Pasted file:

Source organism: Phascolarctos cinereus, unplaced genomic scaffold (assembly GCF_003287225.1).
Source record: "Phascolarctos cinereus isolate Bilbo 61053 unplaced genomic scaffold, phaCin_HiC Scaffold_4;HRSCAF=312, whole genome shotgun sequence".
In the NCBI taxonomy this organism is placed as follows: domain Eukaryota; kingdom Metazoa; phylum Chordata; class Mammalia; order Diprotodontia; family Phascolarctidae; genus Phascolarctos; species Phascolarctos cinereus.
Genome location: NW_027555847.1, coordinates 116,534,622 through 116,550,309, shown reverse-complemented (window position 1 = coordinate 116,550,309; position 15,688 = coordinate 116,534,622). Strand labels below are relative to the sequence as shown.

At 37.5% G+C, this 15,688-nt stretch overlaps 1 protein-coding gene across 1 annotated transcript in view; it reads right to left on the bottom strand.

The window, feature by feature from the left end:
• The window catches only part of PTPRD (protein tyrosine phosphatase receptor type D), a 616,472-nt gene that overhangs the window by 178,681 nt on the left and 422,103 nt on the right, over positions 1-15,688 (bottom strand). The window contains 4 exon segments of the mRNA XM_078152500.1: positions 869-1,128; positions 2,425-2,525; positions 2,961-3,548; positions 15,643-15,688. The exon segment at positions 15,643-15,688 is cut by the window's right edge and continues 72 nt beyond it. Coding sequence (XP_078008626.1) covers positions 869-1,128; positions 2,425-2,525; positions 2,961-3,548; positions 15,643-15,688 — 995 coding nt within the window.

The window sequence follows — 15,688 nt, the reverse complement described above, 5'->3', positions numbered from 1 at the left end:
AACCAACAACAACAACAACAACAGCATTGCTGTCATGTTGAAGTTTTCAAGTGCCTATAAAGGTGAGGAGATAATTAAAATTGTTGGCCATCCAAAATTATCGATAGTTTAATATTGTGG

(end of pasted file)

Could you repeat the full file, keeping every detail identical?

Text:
Source organism: Phascolarctos cinereus, unplaced genomic scaffold (assembly GCF_003287225.1).
Source record: "Phascolarctos cinereus isolate Bilbo 61053 unplaced genomic scaffold, phaCin_HiC Scaffold_4;HRSCAF=312, whole genome shotgun sequence".
In the NCBI taxonomy this organism is placed as follows: domain Eukaryota; kingdom Metazoa; phylum Chordata; class Mammalia; order Diprotodontia; family Phascolarctidae; genus Phascolarctos; species Phascolarctos cinereus.
Genome location: NW_027555847.1, coordinates 116,534,622 through 116,550,309, shown reverse-complemented (window position 1 = coordinate 116,550,309; position 15,688 = coordinate 116,534,622). Strand labels below are relative to the sequence as shown.

At 37.5% G+C, this 15,688-nt stretch overlaps 1 protein-coding gene across 1 annotated transcript in view; it reads right to left on the bottom strand.

The window, feature by feature from the left end:
• The window catches only part of PTPRD (protein tyrosine phosphatase receptor type D), a 616,472-nt gene that overhangs the window by 178,681 nt on the left and 422,103 nt on the right, over positions 1-15,688 (bottom strand). The window contains 4 exon segments of the mRNA XM_078152500.1: positions 869-1,128; positions 2,425-2,525; positions 2,961-3,548; positions 15,643-15,688. The exon segment at positions 15,643-15,688 is cut by the window's right edge and continues 72 nt beyond it. Coding sequence (XP_078008626.1) covers positions 869-1,128; positions 2,425-2,525; positions 2,961-3,548; positions 15,643-15,688 — 995 coding nt within the window.

The window sequence follows — 15,688 nt, the reverse complement described above, 5'->3', positions numbered from 1 at the left end:
AACCAACAACAACAACAACAACAGCATTGCTGTCATGTTGAAGTTTTCAAGTGCCTATAAAGGTGAGGAGATAATTAAAATTGTTGGCCATCCAAAATTATCGATAGTTTAATATTGTGG